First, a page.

We agree with those cases holding that a party is required to assert affirmative defenses in response to a motion for summary judgment that would dispose of the case or a motion for partial summary judgment that would establish liability.4 But none of these cases holds that a motion for partial summary judgment on an issue less than liability requires the responding party to assert affirmative defenses or any other issue beyond those raised by the relief sought by the moving party. Both the trial court and the Court of Appeals cited Madison Area Educational Special Services Unit v. Daniels, 678 N.E.2d 427 (Ind. Ct. App. 1997), trans. denied, in holding that Reiswerg and CGG had waived the statute of limitations defense by failing to assert it in response to Statom’s motion for partial summary judgment. We do not find Daniels persuasive here. Daniels was a proceeding in which the only issue was the plaintiff’s entitlement to attorneys’ fees available to the “prevailing party” in an administrative proceeding under the Individuals with Disabilities Education Act (IDEA), 20 U.S.C. § 1401 (2004). See 511 Indiana Administrative Code 7-15-6(q) (1991 & Supp. 1993), (awarding attorneys’ fees to the prevailing party). The Court of Appeals held that a school district had waived its statute of limitations defense to the claim for attorneys’ fees by failing to raise it in response to a family’s motion for partial summary judgment which, as described in the opinion, was “for summary judgment.” Daniels, 678 N.E.2d at 430. There is no mention in Daniels of the effect of a partial summary judgment on an affirmative defense. We read the Daniels opinion as treating the motion as one for partial summary judgment as to liability, leaving only damages to be resolved. The court merely held that by failing to assert the statute of limitations in response to the plaintiffs’ motion for summary judgment as to liability, the School waived the defense. Id.

Daniels is consistent with those cases that found an affirmative defense waived if not asserted in response to a motion for summary judgment that disposed of the entire issue of liability. It is similar to Pantry, Inc. v. Stop-N-Go Foods, Inc., 796 F. Supp. 1164, 1167–68 (S.D. Ind. 1992), which held that a defendant waived affirmative defenses by failing to assert them in response to plaintiff’s motion for partial summary judgment on issue of liability. As Judge Tinder explained, “[w]hen a party moves for a summary judgment on the issue of liability, the non-movant is thereby placed on notice that all arguments and evidence opposing a finding of liability must be presented to properly resolve that issue.” Id. at 1167. But neither Daniels nor Pantry supports the view that a motion such as Statom’s that seeks resolution of some but not all elements of liability requires the non-movant to present its affirmative defenses.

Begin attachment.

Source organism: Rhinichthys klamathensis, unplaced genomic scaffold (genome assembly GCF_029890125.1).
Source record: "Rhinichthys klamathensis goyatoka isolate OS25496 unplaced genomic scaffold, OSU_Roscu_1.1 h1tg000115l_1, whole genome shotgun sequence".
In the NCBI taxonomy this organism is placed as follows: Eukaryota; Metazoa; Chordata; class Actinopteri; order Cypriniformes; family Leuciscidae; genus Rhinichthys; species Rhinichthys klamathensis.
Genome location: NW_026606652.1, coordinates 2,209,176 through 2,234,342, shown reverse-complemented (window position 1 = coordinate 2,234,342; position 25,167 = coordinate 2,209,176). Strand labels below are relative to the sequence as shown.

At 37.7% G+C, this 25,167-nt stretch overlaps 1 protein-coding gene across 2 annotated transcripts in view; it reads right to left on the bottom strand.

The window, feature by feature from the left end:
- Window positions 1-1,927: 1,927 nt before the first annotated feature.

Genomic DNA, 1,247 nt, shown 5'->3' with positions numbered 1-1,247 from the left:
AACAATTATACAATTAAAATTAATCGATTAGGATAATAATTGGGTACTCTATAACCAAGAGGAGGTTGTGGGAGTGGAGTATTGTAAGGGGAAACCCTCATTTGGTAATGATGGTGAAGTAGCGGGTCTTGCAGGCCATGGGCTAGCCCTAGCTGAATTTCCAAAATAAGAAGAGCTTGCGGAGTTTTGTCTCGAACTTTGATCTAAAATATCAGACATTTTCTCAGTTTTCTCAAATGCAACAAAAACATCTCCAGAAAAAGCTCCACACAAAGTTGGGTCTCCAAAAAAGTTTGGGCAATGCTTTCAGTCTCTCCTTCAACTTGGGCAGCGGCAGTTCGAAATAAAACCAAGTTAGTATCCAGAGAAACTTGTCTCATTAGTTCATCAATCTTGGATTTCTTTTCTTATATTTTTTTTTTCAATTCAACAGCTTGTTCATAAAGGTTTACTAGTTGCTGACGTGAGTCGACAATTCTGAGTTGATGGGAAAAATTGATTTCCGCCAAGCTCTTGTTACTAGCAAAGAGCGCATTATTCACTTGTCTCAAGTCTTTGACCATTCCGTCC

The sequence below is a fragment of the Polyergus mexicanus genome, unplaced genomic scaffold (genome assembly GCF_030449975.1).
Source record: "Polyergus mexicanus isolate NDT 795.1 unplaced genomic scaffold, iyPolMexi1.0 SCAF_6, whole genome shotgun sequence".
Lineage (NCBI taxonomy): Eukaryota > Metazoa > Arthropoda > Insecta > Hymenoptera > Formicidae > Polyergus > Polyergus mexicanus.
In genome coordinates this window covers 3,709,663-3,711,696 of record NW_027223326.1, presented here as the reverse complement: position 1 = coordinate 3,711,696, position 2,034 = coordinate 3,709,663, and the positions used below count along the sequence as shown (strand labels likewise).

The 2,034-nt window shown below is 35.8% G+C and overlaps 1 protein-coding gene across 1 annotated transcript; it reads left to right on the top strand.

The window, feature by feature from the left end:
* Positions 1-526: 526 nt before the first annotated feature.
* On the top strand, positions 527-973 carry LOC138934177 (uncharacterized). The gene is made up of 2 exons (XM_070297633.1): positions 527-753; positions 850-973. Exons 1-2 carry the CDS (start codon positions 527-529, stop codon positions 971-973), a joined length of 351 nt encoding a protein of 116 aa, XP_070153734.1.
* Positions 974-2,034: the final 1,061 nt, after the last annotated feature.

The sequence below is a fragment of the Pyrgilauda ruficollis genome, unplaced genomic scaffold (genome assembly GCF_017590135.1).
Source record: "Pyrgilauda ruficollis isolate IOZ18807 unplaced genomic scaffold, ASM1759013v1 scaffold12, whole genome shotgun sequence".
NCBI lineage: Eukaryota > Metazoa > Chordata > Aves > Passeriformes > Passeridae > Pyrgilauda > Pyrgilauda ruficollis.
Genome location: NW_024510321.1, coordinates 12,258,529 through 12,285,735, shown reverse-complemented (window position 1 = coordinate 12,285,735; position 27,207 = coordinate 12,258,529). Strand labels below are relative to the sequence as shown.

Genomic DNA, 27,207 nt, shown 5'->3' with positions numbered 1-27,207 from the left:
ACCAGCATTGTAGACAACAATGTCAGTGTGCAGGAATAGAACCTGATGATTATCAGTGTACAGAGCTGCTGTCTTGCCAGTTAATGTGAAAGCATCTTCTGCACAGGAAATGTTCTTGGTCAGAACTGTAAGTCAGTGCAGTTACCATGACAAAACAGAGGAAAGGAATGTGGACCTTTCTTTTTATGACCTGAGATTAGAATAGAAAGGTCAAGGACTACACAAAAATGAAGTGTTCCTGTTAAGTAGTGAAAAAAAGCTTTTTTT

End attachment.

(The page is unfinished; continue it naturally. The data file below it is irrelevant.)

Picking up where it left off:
No Indiana case has heretofore addressed this issue in the context of a motion for partial summary judgment on less than liability. However, decisions from other jurisdictions are consistent with our view. Where, as here, the plaintiff moves only for partial summary judgment on an issue or an element but not as to liability, the defendant is under no obligation to present all of its affirmative defenses at the summary judgment stage. In short, Statom moved for partial summary judgment, seeking only a declaration that the defendants were negligent as a matter of law. If Statom wanted to move for partial summary judgment on the issue of liability, her mo-tion should have so stated. It did not. She cannot now claim a victory greater than she sought and greater than she placed in issue.

The trial court granted Statom’s motion to strike both Reiswerg’s and CGG’s motions for summary judgment asserting the statute of limitations defense. The Court of Appeals reversed as to CGG, finding that “the fundamental difference between Reiswerg and CGG is that the trial court denied the motion for partial summary judgment as to CGG.” Reiswerg v. Statom, 897 N.E.2d 490, 499 (Ind. Ct. App. 2009). The Court of Appeals relied on Abbott v. Bates, 670 N.E.2d 916 (Ind. Ct. App. 1996), for this conclusion. In Abbott, the plaintiff filed a foreclosure action against Abbott both individually and as trustee. The trial court granted summary judgment against Abbott individually but not against Abbott as trustee. Abbott later attempted to assert affirmative defenses, and the court found that she had waived them individually but not as trustee. The Court of Appeals held that the waiver determination in Abbott was based on the success or failure of the plaintiff’s motion for summary judgment with respect to Abbott individually and Abbott as trustee. Reiswerg, 897 N.E.2d at 499. We read Abbott differently, and conclude the difference in result turned on whether the summary judgment was dispositive of an entire claim:

[W]e cannot say with certainty that the first order was dispositive as to this issue. Thus, Abbott was not required to preserve the issue of the mortgages’ validity by appealing from the first grant of summary judgment nor was she precluded from raising the issue in opposition to Bates’ second motion for summary judgment.